Daniel Link and Ralph Lopez met in Austin in 1998 when Link was a singer/songwriter and Lopez worked in the nonprofit world. When they moved to Santa Fe—Lopez' hometown—in 2010, "we were like, 'Now what are we going to do?'" Link says, relating the origin story of how he met his husband and business partner.

What they did was found Poster Boyz, a guerrilla marketing boutique, as Link describes it. "We wanted to distribute posters and postcard stacks and information for our clients to all the hotels and visitor centers, and we also had an element of website and graphic design folded into our business."

Posters, brochures, postcards—they were all part of the distribution mix for clients such as the Lensic Performing Arts Center, Aspen Santa Fe Ballet and Santa Fe Indian Market.

If you're not sure what happens next in this story, you probably haven't worked in print media anytime over the last decade.

"In about 2014, we started to notice this dramatic drop in what people were spending in terms of print materials," Link says. "People weren't putting their money into brochures and posters; it was a huge drop-off."

Link and Lopez began holding in-depth focus groups with their clients and others in related industries. They envisioned an interface combining the needs they heard with a desire to showcase the city in a holistic way.

CitySwivel was born. The app has been in beta with numerous organizations since last June and launches officially with a party on Wednesday Feb. 13, with other events to follow. The multifaceted platform includes an events calendar with direct links to tickets and personal calendars; curated self-guided tours from food to culture to the outdoors created by the participating businesses; a cohesive rewards program ("Keys to the City"); and built-in navigation, among other features. While different aspects of the app exist in various other places, Link notes, on CitySwivel, "it's all in one place." And, he adds, it's all accurate.

For businesses and nonprofits, the app has tiered pricing and the content is curated. "The qualifiers are they have to have an incredible business, personal accountability, a deep understanding for business-to-business collaboration and zero tolerance for discrimination," Link says.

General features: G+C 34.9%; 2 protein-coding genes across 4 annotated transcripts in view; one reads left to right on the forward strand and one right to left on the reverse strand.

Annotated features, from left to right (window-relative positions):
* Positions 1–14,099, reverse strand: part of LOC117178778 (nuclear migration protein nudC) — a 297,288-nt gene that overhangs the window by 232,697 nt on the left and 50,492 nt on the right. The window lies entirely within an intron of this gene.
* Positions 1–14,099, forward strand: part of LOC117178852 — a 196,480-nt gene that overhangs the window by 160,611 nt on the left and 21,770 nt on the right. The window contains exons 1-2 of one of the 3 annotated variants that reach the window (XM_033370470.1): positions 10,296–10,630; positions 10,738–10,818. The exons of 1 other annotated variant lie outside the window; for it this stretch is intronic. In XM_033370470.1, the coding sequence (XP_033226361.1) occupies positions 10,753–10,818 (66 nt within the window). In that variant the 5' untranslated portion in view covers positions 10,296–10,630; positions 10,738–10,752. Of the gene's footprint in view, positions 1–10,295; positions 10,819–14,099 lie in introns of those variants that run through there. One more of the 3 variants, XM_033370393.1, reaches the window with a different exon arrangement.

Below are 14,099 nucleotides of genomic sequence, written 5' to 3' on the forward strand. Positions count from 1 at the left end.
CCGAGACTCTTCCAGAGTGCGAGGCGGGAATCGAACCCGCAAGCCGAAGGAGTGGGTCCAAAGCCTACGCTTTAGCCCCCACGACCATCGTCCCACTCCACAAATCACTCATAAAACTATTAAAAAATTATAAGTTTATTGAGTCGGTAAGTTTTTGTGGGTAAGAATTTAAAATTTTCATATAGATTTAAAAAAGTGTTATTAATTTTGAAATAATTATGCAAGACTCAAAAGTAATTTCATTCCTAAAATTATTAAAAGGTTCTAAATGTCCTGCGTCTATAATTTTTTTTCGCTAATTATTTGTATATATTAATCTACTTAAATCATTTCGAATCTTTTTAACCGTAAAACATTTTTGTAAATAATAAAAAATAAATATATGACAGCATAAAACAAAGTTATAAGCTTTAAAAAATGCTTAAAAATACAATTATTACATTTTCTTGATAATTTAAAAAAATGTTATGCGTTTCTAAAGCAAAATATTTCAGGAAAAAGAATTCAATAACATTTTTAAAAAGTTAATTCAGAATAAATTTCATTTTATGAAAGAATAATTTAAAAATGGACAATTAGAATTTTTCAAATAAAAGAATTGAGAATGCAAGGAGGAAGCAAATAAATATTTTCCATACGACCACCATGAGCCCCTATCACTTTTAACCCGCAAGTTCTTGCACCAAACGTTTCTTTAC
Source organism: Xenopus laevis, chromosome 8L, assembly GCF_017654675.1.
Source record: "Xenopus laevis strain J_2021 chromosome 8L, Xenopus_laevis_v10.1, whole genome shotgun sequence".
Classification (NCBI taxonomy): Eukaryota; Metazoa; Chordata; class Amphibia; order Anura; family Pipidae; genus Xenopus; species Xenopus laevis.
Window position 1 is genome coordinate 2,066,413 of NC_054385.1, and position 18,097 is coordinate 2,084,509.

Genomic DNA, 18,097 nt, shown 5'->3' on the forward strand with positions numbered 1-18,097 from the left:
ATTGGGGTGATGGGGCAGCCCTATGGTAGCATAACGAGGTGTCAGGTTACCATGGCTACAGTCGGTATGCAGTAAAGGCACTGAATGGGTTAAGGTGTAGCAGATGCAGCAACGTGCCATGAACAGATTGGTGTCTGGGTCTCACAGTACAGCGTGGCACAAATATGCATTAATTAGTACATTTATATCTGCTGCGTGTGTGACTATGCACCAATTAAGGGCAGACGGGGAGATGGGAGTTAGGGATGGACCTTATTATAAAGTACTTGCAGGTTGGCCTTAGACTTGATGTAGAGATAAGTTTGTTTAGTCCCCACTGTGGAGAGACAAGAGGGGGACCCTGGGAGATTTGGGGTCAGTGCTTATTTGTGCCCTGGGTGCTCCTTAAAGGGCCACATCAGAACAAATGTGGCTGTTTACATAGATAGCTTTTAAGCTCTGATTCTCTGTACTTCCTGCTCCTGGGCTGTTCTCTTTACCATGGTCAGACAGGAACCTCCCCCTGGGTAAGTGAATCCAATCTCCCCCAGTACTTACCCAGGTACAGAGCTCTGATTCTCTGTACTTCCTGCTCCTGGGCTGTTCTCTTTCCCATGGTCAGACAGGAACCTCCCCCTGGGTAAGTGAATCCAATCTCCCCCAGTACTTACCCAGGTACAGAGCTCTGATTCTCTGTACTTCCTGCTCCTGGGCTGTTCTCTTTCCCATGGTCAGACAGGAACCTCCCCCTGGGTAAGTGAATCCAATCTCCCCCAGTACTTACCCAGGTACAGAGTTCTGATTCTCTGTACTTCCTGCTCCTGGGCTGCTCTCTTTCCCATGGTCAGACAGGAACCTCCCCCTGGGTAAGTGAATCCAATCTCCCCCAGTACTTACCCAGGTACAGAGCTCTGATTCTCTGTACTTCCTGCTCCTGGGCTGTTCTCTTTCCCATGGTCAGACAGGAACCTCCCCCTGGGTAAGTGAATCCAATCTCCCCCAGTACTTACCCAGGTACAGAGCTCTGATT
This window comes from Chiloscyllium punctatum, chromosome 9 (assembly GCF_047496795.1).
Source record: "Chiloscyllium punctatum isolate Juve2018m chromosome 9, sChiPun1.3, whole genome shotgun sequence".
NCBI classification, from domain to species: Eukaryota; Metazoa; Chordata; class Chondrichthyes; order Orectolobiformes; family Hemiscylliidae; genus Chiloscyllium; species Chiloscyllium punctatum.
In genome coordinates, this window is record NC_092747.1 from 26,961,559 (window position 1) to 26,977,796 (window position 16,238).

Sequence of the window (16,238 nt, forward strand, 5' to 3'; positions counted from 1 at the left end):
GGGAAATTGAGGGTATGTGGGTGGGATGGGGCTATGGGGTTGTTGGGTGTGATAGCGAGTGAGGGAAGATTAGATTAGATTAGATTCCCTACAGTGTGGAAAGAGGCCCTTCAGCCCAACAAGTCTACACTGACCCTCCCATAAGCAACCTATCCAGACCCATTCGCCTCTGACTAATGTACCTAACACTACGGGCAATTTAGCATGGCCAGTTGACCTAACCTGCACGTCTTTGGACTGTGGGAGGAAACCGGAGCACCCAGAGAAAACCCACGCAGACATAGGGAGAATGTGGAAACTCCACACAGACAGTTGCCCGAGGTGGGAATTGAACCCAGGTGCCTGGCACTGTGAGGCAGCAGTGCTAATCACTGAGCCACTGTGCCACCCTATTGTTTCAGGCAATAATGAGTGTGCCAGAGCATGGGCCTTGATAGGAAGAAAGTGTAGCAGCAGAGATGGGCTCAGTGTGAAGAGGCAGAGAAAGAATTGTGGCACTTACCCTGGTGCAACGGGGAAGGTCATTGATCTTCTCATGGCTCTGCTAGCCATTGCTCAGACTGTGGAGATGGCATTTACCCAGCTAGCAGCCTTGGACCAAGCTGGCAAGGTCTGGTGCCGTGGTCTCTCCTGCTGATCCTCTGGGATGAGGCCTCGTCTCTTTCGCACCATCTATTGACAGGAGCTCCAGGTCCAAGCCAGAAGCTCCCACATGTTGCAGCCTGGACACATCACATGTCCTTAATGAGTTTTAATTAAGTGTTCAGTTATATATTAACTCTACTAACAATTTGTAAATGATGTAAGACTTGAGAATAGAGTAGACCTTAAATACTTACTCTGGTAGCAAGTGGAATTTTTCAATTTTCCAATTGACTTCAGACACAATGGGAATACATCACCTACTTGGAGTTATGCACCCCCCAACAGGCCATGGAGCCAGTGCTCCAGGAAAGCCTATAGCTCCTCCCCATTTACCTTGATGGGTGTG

Some of the feedback driving CitySwivel came from businesses' experiences in navigating crowdsourced review sites, such as Yelp and TripAdvisor.

"Someone gets mad about something while they are in their store … leaves and goes and vents on Yelp because they can, rather than taking the time to walk up to a manager … when nine times out of 10, that situation is going to be taken care of," Link says. For smaller hotels and bed and breakfasts, TripAdvisor keeps them in a stronghold. "We just met with one yesterday … who said, 'We're at the mercy of TripAdvisor.' They literally can't breathe without them."

Such user-based sites, Link says, "affect [rankings] on Google; it's not sustainable, and it can have severe impacts on small businesses and the local economy. … We had a lot of discussions about this, the pros and cons, and at the end of the day, this is the right thing to do. We want CitySwivel to be a place where people can find recommendations that actually come from Santa Fe. I don't need someone from Florida telling me where to find the best green chile cheeseburger in Santa Fe; I want somebody in Santa Fe to tell me where to find that."

The name was derived "after months and months and months" of discussion, he says. "We landed on CitySwivel [because] the app and the platform does revolve around [the businesses]. They control the content, they get to leverage the power of CitySwivel, rather than Yelp or TripAdvisor leveraging them. From the end user perspective, for a visitor or people who live here, CitySwivel revolves around you, because it's based on your interests."

While the app is robust and designed with aesthetics in mind, Link says he wants people to understand the intention. "It's not about the app, it's about the experience you get out of the app. We've gotten away from face-to-face interaction with people. … It's an app that encourages you to put your phone back in your pocket. If you want to interact with a business, don't do it online—go see them face-to-face."